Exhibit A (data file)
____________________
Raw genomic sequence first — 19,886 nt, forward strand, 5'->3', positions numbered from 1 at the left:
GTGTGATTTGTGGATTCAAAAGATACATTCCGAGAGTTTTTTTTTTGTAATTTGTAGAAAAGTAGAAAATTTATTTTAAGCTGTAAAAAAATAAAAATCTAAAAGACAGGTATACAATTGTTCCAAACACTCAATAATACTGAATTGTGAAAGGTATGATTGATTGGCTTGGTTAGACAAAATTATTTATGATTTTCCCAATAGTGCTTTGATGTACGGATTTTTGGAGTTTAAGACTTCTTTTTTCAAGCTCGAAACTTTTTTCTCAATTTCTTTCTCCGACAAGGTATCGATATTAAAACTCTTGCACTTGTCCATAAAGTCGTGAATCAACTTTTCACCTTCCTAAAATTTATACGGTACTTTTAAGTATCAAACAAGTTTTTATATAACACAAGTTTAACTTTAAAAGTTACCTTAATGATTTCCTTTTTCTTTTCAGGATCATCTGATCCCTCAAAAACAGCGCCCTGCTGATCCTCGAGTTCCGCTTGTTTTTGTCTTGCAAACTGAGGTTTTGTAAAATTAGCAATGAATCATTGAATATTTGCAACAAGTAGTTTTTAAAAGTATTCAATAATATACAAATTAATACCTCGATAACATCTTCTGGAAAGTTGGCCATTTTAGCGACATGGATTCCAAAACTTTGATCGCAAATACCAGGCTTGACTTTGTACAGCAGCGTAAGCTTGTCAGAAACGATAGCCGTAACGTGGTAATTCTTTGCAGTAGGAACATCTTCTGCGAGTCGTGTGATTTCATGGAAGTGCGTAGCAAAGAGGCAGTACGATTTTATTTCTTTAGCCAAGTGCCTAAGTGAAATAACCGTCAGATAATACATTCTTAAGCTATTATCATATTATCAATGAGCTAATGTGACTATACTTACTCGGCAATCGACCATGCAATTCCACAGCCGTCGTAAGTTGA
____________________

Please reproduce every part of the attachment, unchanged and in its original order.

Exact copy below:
Raw genomic sequence first — 19,886 nt, forward strand, 5'->3', positions numbered from 1 at the left:
GTGTGATTTGTGGATTCAAAAGATACATTCCGAGAGTTTTTTTTTTGTAATTTGTAGAAAAGTAGAAAATTTATTTTAAGCTGTAAAAAAATAAAAATCTAAAAGACAGGTATACAATTGTTCCAAACACTCAATAATACTGAATTGTGAAAGGTATGATTGATTGGCTTGGTTAGACAAAATTATTTATGATTTTCCCAATAGTGCTTTGATGTACGGATTTTTGGAGTTTAAGACTTCTTTTTTCAAGCTCGAAACTTTTTTCTCAATTTCTTTCTCCGACAAGGTATCGATATTAAAACTCTTGCACTTGTCCATAAAGTCGTGAATCAACTTTTCACCTTCCTAAAATTTATACGGTACTTTTAAGTATCAAACAAGTTTTTATATAACACAAGTTTAACTTTAAAAGTTACCTTAATGATTTCCTTTTTCTTTTCAGGATCATCTGATCCCTCAAAAACAGCGCCCTGCTGATCCTCGAGTTCCGCTTGTTTTTGTCTTGCAAACTGAGGTTTTGTAAAATTAGCAATGAATCATTGAATATTTGCAACAAGTAGTTTTTAAAAGTATTCAATAATATACAAATTAATACCTCGATAACATCTTCTGGAAAGTTGGCCATTTTAGCGACATGGATTCCAAAACTTTGATCGCAAATACCAGGCTTGACTTTGTACAGCAGCGTAAGCTTGTCAGAAACGATAGCCGTAACGTGGTAATTCTTTGCAGTAGGAACATCTTCTGCGAGTCGTGTGATTTCATGGAAGTGCGTAGCAAAGAGGCAGTACGATTTTATTTCTTTAGCCAAGTGCCTAAGTGAAATAACCGTCAGATAATACATTCTTAAGCTATTATCATATTATCAATGAGCTAATGTGACTATACTTACTCGGCAATCGACCATGCAATTCCACAGCCGTCGTAAGTTGA